As far as momentum goes, Texas was smoking hot by the time that the Dec. 6 contest in Fayetteville rolled around, as they were fresh off a month of beatdowns; they trounced SMU 45-14 on Nov. 1, whipped Baylor 56-14 on Nov. 8, annihilated TCU 69-7 on Nov. 15 and then routed Texas A&M 49-12 on Nov. 27.
Arkansas, on the other hand, was also 9-0 and with a “thus far” 1969 winning margin 317-61 was enjoying a healthy measure of dominance all its own.
In the actual game, the Razorbacks shut the high scoring Longhorns completely down through three thrilling quarters and held a sizeable, though far from rock solid, 14-0 lead coming into the final period of play.
Texas moved quickly to score early in the fourth, and after a successful two-point conversion, the score was 14-8, still in the Razorbacks favor.
Arkansas made it all the way inside the Texas seven-yard line during their next drive, but a damaging interception cost the Hogs a potential game winning score and gave the ball back to the Longhorns.
The play that became the turning point in the game came on a 4th-and-3 situation where Texas rolled the dice and gained 44 invaluable yards on a James Street to Randy Peschel pass that ultimately set up the winning Longhorn score.
The final tally was 15-14 in favor of Texas, who won the Southwest Conference title and went on to beat Notre Dame in the Cotton Bowl.
The Longhorns finished the 1969 season 11-0 and were declared national champions.
Arkansas never really recovered from the comeback loss, finished the season 9-2-0 and was ranked No. 7 in the AP after losing to Ole Miss 27-22 in the Sugar Bowl.
6. Notre Dame vs. Ohio State, 1935
In the first game ever that pitted the Irish against the Buckeyes, this epic battle played out amid the backdrop of Ohio Stadium, which had opened 13 years beforehand in 1922.
Ohio State scored 13 points and held Notre Dame scoreless through three periods only to have the Irish claw back in the fourth by scoring three unanswered TDs. The winning points came via a pass play with less than a minute left on the clock, and Notre Dame ultimately won the game 18-15.
The loss was the only defeat suffered by the Buckeyes in 1935, and they eventually finished the season 7-1-0 under coach Francis A. Schmidt and captured a piece of the Big Ten title.
Notre Dame similarly finished 7-1-1 in 1935 under then coach Elmer Layden—the loss came at the hands of Northwestern (14-7) in South Bend, and the tie was a 6-6 draw with Army in New York City.
This game was actually advertised as the “Game of the Century,” and remarkably, it lived up to its billing.
5. USC vs. UCLA, 1967
In another blockbuster battle with back-to-back Heisman winners featured prominently, the classic 1967 matchup pitting No. 1 UCLA vs. No. 2 USC featured the 1967 Heisman winner Gary Beban from UCLA and the 1968 winner OJ Simpson from USC.
To further sweeten the pot, one of these guys almost won this epic clash, while the other actually did.
UCLA was 7-0-1 coming into the Nov. 18 clash with the Trojans—the Bruins' only blemish had come via a 16-16 draw against Oregon State two weeks earlier on Nov. 4.
The Trojans were 8-1 and had ironically dropped a defensive tour de force contest 3-0 to the same Oregon State team the week prior (Nov. 11) in Corvallis.
The game itself lived up to expectations, and the score was a scintillating 14-14 coming into the fourth quarter.
The Bruins struck first on a memorable Gary Beban TD pass but failed to convert on their extra point attempt, and the score stood ominously at 20-14 in favor of UCLA.
What happened next, with just over 10 minutes left to play, ultimately went down in football lore as one of the greatest single plays in big game history.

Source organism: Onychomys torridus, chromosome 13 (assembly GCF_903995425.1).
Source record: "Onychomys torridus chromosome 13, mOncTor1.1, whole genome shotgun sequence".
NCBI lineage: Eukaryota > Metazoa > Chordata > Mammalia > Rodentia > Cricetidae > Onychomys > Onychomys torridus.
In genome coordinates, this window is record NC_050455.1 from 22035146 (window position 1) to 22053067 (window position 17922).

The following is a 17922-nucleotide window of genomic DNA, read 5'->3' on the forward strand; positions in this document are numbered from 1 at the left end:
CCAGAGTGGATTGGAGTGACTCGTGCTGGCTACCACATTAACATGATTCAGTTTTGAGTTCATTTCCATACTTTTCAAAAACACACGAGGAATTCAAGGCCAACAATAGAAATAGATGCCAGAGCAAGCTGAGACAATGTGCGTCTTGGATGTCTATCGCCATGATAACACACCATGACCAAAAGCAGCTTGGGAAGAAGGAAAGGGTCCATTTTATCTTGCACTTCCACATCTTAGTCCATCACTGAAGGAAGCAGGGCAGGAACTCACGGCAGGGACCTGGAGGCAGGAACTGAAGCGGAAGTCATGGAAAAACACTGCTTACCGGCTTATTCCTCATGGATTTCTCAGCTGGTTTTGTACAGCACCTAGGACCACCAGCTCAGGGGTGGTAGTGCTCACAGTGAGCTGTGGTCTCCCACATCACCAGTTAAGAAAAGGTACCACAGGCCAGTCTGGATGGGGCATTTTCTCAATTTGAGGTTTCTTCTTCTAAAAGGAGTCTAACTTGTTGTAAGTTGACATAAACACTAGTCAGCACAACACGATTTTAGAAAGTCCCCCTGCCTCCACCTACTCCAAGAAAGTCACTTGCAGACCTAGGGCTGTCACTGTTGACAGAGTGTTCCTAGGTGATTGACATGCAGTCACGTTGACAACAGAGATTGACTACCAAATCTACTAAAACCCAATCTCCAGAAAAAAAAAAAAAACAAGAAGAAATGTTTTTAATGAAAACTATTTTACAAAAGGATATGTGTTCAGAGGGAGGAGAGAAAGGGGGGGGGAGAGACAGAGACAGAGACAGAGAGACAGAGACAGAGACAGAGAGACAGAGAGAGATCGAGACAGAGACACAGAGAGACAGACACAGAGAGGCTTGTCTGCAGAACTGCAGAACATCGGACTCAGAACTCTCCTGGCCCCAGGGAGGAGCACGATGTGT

On a long 3rd-and-7, USC QB Toby Page was about to call a pass play when he recognized an opportunity to take advantage of UCLA’s coverage and instead audibled to a running play.
Page handed off the ball to OJ Simpson, who dashed dramatically for 64 yards and the winning TD.
The game was not only thrilling but had repercussions that rang out across the national college football landscape.
UCLA dropped not only out of the No. 1 spot but went on to lose its final game of the season the following week to Syracuse (32-14). The Bruins finished the season 7-2-1 and did not go bowling.
The Trojans, on the other hand, were awarded the Pac-10 title and the national championship after the game (it was their final contest of the season, and the pollsters still voted on the national title before the bowl games, a tradition that actually would change the next season in 1968).
USC went on to beat No. 4 ranked Indiana in the Rose Bowl and ultimately finished the season 10-1-0 under then coach John McKay.
4. Ohio State vs. Michigan, 2006
Gregory Shamus/Getty Images
In what could perhaps be considered the best, meaning-ridden regular season game played in the last 40 years, the 2006 rivalry game pitting Ohio State vs. Michigan had it all.
The first ever No. 1 vs. No. 2 meeting in the 100-plus-year-old rivalry between Wolverine and Buckeye, the ’06 edition of “The Game,” was for a Big Ten title and an opportunity to play in the BCS title game.
Ohio State was the favorite coming into the Nov. 18 game in the Horseshoe, touting an 11-0 record and a whopping 394-86 margin of victory over its opponents thus far in the season.
Michigan, on the other hand, was also 11-0 and had exercised a 323-133 advantage over its 2006 slate of foes.
The game itself exceeded its billing as a “game of the century” affair and began with a holiday TD exchange resulting in a 7-7 tie betwixt the long time rivals at the end of the first quarter.
The second period was dominated by the Buckeyes, who scored 21 points to the Wolverines' paltry seven, giving Ohio State a commanding 28-14 advantage at the half.
Michigan scored 10 points in the third and then 15 in the fourth, but even those high water marks weren’t enough to knock off the Buckeyes whose 14-second half points eked out a precarious, though thrilling 42-39 Ohio State victory.
Ohio State went on to lose the BCS title game 41-14 to Florida and ultimately finished the 2006 campaign 12-1 and was ranked No. 2 in both polls.